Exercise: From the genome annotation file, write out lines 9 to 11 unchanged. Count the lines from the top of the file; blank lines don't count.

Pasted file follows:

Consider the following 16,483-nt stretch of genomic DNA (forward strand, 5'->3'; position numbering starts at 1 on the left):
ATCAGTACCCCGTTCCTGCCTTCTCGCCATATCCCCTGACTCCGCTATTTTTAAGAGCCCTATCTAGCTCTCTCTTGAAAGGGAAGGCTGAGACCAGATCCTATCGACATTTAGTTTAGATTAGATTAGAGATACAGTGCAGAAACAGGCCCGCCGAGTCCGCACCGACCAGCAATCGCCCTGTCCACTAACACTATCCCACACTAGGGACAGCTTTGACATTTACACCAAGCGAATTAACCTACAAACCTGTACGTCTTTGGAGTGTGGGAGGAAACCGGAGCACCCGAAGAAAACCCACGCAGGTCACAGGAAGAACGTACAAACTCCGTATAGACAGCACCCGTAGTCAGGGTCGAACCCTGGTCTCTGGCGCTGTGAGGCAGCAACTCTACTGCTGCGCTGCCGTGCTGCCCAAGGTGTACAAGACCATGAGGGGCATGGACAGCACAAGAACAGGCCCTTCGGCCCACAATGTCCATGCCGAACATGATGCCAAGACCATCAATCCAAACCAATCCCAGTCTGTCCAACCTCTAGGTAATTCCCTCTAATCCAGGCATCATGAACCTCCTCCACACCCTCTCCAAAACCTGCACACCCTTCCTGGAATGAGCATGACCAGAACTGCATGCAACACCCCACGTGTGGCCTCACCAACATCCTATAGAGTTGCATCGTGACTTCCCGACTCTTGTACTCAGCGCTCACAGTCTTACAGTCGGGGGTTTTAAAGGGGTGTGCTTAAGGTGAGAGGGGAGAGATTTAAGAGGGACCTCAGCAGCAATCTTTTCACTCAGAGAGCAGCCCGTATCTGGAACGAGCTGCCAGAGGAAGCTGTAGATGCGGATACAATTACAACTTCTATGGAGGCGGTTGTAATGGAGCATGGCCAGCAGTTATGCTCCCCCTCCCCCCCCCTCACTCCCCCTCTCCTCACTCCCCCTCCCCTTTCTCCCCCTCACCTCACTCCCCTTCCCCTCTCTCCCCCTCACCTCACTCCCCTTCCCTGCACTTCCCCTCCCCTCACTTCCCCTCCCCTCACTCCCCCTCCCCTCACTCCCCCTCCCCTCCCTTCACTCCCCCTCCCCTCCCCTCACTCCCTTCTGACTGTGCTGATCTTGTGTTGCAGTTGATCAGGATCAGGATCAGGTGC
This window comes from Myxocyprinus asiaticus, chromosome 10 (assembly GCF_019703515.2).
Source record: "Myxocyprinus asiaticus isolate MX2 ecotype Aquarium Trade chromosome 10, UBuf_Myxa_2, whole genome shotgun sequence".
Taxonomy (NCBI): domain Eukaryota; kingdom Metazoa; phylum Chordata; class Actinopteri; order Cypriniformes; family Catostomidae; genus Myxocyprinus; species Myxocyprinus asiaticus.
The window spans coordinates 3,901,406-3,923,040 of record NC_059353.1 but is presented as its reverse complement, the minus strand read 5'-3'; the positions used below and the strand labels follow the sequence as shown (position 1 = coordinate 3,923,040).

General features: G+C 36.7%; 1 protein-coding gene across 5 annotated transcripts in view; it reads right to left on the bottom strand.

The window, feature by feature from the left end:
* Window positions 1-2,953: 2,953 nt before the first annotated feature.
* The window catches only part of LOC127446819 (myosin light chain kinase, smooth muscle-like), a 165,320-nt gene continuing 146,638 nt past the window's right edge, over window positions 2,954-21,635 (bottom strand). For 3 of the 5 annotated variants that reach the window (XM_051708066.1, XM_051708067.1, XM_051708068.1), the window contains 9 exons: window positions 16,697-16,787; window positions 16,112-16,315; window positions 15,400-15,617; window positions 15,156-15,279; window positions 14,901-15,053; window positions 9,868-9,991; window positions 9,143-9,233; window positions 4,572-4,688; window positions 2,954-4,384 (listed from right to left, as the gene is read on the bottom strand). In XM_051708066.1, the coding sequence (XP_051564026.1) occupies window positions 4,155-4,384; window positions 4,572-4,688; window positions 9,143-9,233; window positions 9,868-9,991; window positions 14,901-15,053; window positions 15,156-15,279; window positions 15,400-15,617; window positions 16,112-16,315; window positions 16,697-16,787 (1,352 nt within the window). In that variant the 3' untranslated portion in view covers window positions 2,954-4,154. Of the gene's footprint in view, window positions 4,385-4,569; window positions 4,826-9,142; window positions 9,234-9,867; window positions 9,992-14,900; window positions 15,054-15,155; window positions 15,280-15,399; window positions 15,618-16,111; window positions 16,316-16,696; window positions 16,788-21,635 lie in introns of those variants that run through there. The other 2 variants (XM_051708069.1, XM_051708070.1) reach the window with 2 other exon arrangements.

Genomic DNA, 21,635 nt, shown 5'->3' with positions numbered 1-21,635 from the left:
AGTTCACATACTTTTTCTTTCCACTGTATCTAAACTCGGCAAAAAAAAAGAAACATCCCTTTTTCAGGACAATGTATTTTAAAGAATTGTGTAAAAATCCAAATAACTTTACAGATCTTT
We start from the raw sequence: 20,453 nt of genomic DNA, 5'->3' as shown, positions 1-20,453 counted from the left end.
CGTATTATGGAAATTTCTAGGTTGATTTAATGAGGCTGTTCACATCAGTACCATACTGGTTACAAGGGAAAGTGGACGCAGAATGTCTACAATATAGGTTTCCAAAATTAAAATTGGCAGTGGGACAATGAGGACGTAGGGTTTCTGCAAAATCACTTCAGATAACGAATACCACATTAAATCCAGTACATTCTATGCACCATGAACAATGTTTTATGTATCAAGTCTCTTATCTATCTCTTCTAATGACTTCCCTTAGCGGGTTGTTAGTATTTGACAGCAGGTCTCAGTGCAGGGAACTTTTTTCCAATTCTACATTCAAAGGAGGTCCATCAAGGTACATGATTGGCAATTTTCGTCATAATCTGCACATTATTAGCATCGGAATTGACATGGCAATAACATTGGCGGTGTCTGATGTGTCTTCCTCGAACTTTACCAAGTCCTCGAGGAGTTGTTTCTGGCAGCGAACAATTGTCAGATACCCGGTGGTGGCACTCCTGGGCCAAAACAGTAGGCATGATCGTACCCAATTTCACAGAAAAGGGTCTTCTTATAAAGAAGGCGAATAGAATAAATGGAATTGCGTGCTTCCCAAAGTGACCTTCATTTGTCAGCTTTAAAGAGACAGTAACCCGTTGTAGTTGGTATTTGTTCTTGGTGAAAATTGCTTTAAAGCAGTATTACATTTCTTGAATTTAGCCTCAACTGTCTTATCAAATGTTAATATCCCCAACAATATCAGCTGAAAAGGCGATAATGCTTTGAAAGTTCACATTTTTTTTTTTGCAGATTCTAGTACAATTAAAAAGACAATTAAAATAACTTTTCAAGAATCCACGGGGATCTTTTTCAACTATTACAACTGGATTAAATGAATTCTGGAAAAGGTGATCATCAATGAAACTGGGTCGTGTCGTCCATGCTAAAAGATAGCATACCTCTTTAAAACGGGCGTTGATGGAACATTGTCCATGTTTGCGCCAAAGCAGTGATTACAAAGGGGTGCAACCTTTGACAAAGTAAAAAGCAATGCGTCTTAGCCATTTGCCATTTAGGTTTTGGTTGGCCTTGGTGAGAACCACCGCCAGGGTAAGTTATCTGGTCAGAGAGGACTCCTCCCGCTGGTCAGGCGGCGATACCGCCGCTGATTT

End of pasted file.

* Window positions 1-2,953: 2,953 nt before the first annotated feature.
* The window catches only part of LOC127446819 (myosin light chain kinase, smooth muscle-like), a 165,320-nt gene continuing 146,638 nt past the window's right edge, over window positions 2,954-21,635 (bottom strand). For 3 of the 5 annotated variants that reach the window (XM_051708066.1, XM_051708067.1, XM_051708068.1), the window contains 9 exons: window positions 16,697-16,787; window positions 16,112-16,315; window positions 15,400-15,617; window positions 15,156-15,279; window positions 14,901-15,053; window positions 9,868-9,991; window positions 9,143-9,233; window positions 4,572-4,688; window positions 2,954-4,384 (listed from right to left, as the gene is read on the bottom strand). In XM_051708066.1, the coding sequence (XP_051564026.1) occupies window positions 4,155-4,384; window positions 4,572-4,688; window positions 9,143-9,233; window positions 9,868-9,991; window positions 14,901-15,053; window positions 15,156-15,279; window positions 15,400-15,617; window positions 16,112-16,315; window positions 16,697-16,787 (1,352 nt within the window). In that variant the 3' untranslated portion in view covers window positions 2,954-4,154. Of the gene's footprint in view, window positions 4,385-4,569; window positions 4,826-9,142; window positions 9,234-9,867; window positions 9,992-14,900; window positions 15,054-15,155; window positions 15,280-15,399; window positions 15,618-16,111; window positions 16,316-16,696; window positions 16,788-21,635 lie in introns of those variants that run through there. The other 2 variants (XM_051708069.1, XM_051708070.1) reach the window with 2 other exon arrangements.

Genomic DNA, 21,635 nt, shown 5'->3' with positions numbered 1-21,635 from the left: